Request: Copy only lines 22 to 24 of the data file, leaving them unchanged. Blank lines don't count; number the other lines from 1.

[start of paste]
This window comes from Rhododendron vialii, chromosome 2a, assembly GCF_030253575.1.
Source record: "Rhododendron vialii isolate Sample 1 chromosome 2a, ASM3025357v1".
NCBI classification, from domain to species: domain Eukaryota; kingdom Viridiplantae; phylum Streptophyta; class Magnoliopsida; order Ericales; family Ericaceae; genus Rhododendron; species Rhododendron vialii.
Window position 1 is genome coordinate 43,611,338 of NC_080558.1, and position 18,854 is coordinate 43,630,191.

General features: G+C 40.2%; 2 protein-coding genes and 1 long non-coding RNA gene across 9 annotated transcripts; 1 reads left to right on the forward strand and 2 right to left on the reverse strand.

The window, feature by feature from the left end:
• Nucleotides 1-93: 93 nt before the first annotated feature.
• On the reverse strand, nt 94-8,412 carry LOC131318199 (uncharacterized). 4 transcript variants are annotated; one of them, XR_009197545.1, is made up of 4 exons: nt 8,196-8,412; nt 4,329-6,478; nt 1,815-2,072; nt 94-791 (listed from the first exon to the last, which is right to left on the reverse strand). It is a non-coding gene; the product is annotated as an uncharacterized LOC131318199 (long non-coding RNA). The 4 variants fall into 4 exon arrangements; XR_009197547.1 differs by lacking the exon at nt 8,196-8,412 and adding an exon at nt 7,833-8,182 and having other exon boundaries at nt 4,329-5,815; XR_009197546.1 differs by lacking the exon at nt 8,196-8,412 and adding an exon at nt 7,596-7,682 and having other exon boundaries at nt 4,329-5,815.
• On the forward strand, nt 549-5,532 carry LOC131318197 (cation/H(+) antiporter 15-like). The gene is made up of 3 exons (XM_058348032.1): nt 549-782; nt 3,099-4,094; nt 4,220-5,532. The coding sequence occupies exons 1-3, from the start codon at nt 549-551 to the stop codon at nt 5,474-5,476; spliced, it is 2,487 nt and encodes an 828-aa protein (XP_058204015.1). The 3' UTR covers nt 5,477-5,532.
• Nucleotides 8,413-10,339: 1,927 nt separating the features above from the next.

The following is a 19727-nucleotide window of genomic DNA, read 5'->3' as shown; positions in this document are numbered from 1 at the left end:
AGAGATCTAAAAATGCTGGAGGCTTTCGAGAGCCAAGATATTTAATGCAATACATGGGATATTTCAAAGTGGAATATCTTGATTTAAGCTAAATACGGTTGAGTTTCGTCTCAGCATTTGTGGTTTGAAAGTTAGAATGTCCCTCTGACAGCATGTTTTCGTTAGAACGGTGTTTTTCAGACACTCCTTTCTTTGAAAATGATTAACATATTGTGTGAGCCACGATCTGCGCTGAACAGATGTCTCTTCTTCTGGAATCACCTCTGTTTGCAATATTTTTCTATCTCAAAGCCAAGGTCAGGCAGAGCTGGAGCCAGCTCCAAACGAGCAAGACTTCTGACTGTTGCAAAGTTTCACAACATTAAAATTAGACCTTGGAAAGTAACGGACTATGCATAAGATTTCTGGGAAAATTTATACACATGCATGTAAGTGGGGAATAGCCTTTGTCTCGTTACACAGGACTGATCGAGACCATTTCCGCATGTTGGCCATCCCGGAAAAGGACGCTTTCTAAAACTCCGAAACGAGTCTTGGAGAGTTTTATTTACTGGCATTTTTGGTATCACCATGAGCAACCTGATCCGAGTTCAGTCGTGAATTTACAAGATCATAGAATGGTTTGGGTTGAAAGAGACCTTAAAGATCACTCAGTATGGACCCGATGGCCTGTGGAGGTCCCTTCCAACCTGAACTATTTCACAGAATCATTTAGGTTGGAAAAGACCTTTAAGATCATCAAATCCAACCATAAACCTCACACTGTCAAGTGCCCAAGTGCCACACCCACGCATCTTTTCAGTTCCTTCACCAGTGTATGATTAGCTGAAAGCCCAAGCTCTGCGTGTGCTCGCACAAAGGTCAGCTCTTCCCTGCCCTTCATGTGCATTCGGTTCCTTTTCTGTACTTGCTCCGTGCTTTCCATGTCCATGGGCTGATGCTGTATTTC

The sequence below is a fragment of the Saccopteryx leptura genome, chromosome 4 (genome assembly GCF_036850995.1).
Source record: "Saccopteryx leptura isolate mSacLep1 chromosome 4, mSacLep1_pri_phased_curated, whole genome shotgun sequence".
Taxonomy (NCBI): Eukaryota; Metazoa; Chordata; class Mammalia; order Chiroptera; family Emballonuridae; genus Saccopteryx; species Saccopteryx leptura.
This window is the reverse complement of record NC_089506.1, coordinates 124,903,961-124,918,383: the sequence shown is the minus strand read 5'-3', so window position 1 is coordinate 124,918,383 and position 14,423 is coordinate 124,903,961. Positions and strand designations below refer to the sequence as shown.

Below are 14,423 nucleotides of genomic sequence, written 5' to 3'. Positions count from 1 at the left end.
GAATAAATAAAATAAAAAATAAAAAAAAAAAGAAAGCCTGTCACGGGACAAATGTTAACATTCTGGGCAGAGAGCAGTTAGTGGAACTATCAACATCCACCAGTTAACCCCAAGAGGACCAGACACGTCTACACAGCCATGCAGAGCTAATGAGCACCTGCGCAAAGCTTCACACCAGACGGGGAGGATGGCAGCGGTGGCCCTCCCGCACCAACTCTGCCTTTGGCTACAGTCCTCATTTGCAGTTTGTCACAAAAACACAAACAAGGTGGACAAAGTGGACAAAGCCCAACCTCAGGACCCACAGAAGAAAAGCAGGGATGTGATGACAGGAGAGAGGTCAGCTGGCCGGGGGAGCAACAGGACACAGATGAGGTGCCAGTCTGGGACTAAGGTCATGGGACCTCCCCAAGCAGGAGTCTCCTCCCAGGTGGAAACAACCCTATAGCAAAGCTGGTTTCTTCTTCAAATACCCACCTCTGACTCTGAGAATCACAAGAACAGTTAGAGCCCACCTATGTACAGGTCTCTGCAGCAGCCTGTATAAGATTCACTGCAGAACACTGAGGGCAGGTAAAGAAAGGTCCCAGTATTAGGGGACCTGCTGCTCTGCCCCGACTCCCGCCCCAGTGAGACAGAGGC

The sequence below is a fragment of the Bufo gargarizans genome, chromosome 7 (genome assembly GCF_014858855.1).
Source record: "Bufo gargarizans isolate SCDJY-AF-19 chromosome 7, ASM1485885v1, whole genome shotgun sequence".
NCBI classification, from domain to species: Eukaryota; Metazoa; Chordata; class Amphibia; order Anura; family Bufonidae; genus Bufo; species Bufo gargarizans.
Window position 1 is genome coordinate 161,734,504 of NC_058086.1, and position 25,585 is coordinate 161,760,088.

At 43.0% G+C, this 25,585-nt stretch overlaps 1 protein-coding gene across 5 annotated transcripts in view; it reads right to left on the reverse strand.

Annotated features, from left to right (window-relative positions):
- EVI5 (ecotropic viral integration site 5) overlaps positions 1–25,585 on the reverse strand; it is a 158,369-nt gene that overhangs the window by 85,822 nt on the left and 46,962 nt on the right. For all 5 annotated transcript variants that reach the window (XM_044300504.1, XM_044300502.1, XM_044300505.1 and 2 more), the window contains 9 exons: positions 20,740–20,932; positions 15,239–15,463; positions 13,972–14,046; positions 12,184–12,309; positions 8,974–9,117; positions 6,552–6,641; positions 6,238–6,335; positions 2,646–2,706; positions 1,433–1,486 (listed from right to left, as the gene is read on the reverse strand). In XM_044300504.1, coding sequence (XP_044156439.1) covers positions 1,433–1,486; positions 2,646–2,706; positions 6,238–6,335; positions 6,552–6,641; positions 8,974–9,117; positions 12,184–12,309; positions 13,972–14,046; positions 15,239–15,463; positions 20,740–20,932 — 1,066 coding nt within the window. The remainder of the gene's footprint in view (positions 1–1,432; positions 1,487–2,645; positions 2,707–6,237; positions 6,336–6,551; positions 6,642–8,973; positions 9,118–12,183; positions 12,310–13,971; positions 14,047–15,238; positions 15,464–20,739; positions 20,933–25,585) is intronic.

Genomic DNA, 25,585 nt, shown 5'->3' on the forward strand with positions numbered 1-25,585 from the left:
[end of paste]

Window position 1 is genome coordinate 161,734,504 of NC_058086.1, and position 25,585 is coordinate 161,760,088.

At 43.0% G+C, this 25,585-nt stretch overlaps 1 protein-coding gene across 5 annotated transcripts in view; it reads right to left on the reverse strand.

Annotated features, from left to right (window-relative positions):